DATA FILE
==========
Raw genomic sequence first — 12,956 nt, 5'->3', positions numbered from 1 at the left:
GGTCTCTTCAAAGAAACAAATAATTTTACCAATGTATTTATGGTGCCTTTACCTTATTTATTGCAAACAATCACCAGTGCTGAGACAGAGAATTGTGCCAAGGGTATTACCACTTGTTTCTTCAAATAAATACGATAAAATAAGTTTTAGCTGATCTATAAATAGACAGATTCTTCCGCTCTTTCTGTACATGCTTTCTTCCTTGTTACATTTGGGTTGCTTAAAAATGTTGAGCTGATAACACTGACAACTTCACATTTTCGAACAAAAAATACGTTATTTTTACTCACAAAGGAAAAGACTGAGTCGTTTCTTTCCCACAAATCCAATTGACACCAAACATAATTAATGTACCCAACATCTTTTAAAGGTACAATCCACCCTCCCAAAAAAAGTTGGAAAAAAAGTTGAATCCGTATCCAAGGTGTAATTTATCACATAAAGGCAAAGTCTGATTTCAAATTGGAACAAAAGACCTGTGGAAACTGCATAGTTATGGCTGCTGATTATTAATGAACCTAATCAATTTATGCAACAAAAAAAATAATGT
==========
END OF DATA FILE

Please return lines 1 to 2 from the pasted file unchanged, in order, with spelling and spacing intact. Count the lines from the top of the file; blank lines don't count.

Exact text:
Raw genomic sequence first — 12,956 nt, 5'->3', positions numbered from 1 at the left:
GGTCTCTTCAAAGAAACAAATAATTTTACCAATGTATTTATGGTGCCTTTACCTTATTTATTGCAAACAATCACCAGTGCTGAGACAGAGAATTGTGCCAAGGGTATTACCACTTGTTTCTTCAAATAAATACGATAAAATAAGTTTTAGCTGATCTATAAATAGACAGATTCTTCCGCTCTTTCTGTACATGCTTTCTTCCTTGTTACATTTGGGTTGCTTAAAAATGTTGAGCTGATAACACTGACAACTTCACATTTTCGAACAAAAAATACGTTATTTTTACTCACAAAGGAAAAGACTGAGTCGTTTCTTTCCCACAAATCCAATTGACACCAAACATAATTAATGTACCCAACATCTTTTAAAGGTACAATCCACCCTCCCAAAAAAAGTTGGAAAAAAAGTTGAATCCGTATCCAAGGTGTAATTTATCACATAAAGGCAAAGTCTGATTTCAAATTGGAACAAAAGACCTGTGGAAACTGCATAGTTATGGCTGCTGATTATTAATGAACCTAATCAATTTATGCAACAAAAAAAATAATGT